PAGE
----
But I’m not really listening for how they’re defining the problem or what they think they need or anything else. I’m listening for what’s talking. And I’m reflecting that back and then I’m saying, “Great! So what is it you’re trying to create? Let’s dream together. If we were to work together, what would you want to create?”

Don’t settle for a “bonsai dream.”

And almost always they will tell you a crippled version of their dream. I call it a “bonsai dream.”

[A]lmost always they will tell you a crippled version of their dream. I call it a “bonsai dream.”

They’ll tell you this miniature version because they have these limiting beliefs about what’s possible for them. And so they’re going to tell you the bonsai version, a crippled version of their real dream, or they’re going to tell you somebody else’s dream. You know, it’s either their spouses or their parents or their friends or their bosses or just what they think they should want as an extension of their past. And so whatever that is, whether it’s a bonsai dream or somebody else’s dream, your job is to challenge that and to break their bonsai dream container and get them to dream as big as they really want and to dream a dream that’s their real, authentic dream.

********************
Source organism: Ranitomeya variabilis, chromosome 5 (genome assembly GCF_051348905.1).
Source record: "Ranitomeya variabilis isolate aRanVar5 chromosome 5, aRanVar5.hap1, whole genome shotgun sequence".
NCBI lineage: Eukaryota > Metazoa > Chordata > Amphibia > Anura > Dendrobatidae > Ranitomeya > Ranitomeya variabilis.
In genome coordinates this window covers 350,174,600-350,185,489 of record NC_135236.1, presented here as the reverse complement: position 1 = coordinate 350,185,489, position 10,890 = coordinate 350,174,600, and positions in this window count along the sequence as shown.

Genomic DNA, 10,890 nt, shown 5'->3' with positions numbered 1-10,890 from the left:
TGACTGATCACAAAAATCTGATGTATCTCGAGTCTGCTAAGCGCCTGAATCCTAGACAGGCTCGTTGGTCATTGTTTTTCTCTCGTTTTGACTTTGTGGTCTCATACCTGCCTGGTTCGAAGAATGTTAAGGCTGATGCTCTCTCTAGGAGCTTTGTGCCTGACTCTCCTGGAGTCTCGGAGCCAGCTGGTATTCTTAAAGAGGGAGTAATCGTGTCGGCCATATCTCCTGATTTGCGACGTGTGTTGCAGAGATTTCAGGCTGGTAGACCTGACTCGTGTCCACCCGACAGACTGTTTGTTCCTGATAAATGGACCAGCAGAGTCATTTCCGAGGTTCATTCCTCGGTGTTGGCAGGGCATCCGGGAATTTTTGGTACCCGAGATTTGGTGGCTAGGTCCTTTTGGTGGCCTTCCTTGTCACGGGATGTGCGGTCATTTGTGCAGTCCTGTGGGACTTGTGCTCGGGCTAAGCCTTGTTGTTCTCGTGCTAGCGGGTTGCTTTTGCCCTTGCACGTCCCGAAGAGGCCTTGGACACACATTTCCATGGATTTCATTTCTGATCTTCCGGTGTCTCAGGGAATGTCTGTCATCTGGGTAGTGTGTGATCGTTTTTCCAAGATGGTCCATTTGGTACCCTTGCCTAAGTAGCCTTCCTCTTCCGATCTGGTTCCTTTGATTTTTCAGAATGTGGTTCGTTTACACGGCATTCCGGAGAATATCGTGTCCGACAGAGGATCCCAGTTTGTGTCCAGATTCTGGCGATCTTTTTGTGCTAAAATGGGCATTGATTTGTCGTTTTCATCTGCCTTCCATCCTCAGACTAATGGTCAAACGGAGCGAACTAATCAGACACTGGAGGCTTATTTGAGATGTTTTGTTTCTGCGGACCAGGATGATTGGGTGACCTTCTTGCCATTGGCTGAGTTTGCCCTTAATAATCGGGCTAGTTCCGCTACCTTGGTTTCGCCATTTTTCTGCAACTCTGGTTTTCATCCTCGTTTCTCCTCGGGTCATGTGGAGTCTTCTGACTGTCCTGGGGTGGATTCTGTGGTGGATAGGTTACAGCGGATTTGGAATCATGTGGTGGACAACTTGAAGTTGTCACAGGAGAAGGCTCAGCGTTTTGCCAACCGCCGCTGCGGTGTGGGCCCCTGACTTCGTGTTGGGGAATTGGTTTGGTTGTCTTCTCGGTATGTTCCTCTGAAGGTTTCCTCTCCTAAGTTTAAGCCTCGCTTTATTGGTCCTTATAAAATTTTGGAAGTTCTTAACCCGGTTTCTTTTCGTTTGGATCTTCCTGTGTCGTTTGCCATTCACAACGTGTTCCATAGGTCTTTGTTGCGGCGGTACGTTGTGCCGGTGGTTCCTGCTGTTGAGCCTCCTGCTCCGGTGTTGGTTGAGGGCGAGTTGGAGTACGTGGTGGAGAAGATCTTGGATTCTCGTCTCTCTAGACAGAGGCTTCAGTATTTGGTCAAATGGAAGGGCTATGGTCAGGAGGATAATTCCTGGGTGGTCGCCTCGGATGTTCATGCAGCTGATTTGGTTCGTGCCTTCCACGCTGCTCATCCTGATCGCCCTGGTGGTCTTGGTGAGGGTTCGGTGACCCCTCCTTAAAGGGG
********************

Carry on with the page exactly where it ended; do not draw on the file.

And again, if you do that, that in itself is incredibly powerful for people. That’s why I have them talk about dreams instead of needs. Needs are based on the past. You don’t want to help them create something based on their past. You want to help them create from a future of unlimited possibilities.

It’s also the reason why they might want to work with you because if they’re just creating something they already know how to create, if they just want to solve a problem or create a bonsai dream, they probably don’t need you. If they’re just creating a goal they already know they can create, they don’t need a coach. Your job is to help them dream something so big that they say, “Wow, you know, that’s what I really want and I recognize that’s not really possible for me right now. I would have to change, and not only would I have to do a lot of things, but I would have to change in order to create that.” And when they have that realization they understand why they want a coach and if you’ve helped them do that, now they understand why they want you to be their coach.

Your job is to help them dream something so big that they say, “Wow, you know, that’s what I really want and I recognize that’s not really possible for me right now. I would have to change, and not only would I have to do a lot of things, but I would have to change in order to create that.”

BTW, I included the picture because I always like to meet clients in cafes when I can (I coach clients all over the world via Zoom). Why? What do people usually do when they meet people for coffee? They talk about personal things. I want them to feel comfortable talking to me about personal things like their biggest, most authentic dreams. Most of my clients are executives. Not all life coaching is executive coaching, but all executive coaching is life coaching.

Photo by Joshua Ness on Unsplash